For instance, the Jefferson Performing Arts Society -- though still housed in its improvised home base of Teatro Wego! -- has launched the world premiere of a new original drama by a local playwright. Pink Collar Crime, written by and starring Yvette Sirker, tells a complex tale about the recent monster hurricane.
In a way, Pink Collar Crime is an "upstairs/downstairs" take on an environmental disaster. Maybe "upscale/downscale" is a more accurate description. Both the up and down sides of the scale are messy, but the upscale messiness is meaner and less sympathetic than the downscale.
The play starts with a volatile African-American teenage prodigy named Tamara (LaMya Holley). Tamara wants to be a historian. She is filling a trunk with artifacts from our lives as a time capsule for future archeologists, so they will be able to understand our civilization after it's been destroyed by Mother Nature.
Tamara's mother, Enjean (Sherri Marina), is a lawyer. She's fighting desperately to keep custody of her child. The other person in the household is Purl (Yvette Sirker). Purl is a dear friend to Enjean and an almost-aunt to Tamara. She's an environmentalist, convinced that a hurricane will one day swamp the city. The chief villain in her eyes is the corporate greed that has pushed the United States to deny global warming and -- closer to home -- destroy the wetlands.
"Corporate greed" brings us to the upscalers in the person of Mr. Bane (J. Patrick McNamara), CEO of the Pan American Oil company, and his wife, Mae Constance (Peggy Walton-Walker). As you might suspect, Bane lives up to his name. He's a cynical power monger and a white-collar criminal, to boot. Mae Constance is a Southern belle who calms her hysteria with martinis.
We also meet a Bane daughter, Penny Moon (Morla Gorrondona). Penny is torn between loyalty to her parents, whom she pretty much despises, and loyalty to the downscalers, who are her friends and whose views she shares.
There's one more character in the mix: Saint Charles (Roscoe Reddix). Saint Charles is a genial, kindhearted young African-American restauranteur. To the horror of the Banes, Penny Moon and Saint Charles fall for each other. They want to get married.
Clearly, there's plenty to chew on here -- and I haven't mentioned some of the side dishes, like child abuse, suicide and cars that run on used cooking oil. This quintessential New Orleans meal is a little too rich rather than a little too bland. But the characters engage us, the dialogue flows and there are refreshing flashes of humor. Under Ray Vrazel's' direction, the able cast consistently draws us into this cyclone of dilemmas.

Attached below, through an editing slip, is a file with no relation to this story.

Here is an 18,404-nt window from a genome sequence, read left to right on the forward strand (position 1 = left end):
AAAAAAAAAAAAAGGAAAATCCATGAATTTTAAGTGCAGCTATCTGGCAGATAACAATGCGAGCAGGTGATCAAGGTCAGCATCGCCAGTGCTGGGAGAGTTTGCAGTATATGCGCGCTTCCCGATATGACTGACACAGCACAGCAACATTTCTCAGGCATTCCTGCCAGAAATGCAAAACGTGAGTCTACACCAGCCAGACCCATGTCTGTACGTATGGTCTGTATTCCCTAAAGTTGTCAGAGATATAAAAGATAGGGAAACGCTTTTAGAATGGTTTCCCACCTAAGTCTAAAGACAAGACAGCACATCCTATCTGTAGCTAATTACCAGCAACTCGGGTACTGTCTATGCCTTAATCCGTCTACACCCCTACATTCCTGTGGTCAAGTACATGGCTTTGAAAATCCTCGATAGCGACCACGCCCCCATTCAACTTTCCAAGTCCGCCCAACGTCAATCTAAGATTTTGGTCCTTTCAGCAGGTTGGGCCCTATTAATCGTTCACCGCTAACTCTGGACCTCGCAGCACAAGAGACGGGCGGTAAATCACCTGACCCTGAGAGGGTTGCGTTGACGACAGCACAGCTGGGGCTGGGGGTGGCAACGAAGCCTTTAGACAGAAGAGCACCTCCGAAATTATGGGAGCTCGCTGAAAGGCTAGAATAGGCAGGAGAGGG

Over at Rivertown Rep, we have a classic revival. South Pacific by Rogers and Hammerstein surely needs no introduction. Based on Pulitzer Prize-winning short stories by James Michener, the 1949 Broadway musical also won a Pulitzer.
Gary Rucker (who next season plans to direct all the plays at Rivertown) has put together a graceful, bouncy production. The characters are entertaining and believable. Remarkably, they manage to avoid tumbling too often into the maudlin. Maybe there really are "enchanted evenings" when you meet "a stranger across a crowded room." Or maybe there's just something bracing about the now-faded world of "the good war." Or maybe we've just gotten so used to crescendos of emotion from the pseudo-operas of recent years, like Phantom of the Opera, that we find the Roger and Hammerstein manner light by comparison. For instance, I was amazed at a crucial point in the second act when the young leading man has just been killed (among other catastrophes) -- but nobody sings.
Amy Alvarez creates a charming Nellie Forbush, that lovable cockeyed optimist from Arkansas who joined the nursing corps to see the world and meet different kinds of people. Butch Caire is spot-on as Emile De Beque, the world-weary French planter who flips for the naive American girl. De Beque, by the way, talks about the village he comes from, so he might be a hick, as well, albeit a gallic variety. Renee Saussaye's Bloody Mary is saucy and winning.
With this 29-member cast, there's no way to cite all the good performances, but a tip the hat to Richard Arnold as the other romantic hero, Lt. Cable, and to Earl Scioeaux as that rascal Luther Billis.
Ezra Pound once said a classic is news that stays news. This South Pacific is still news.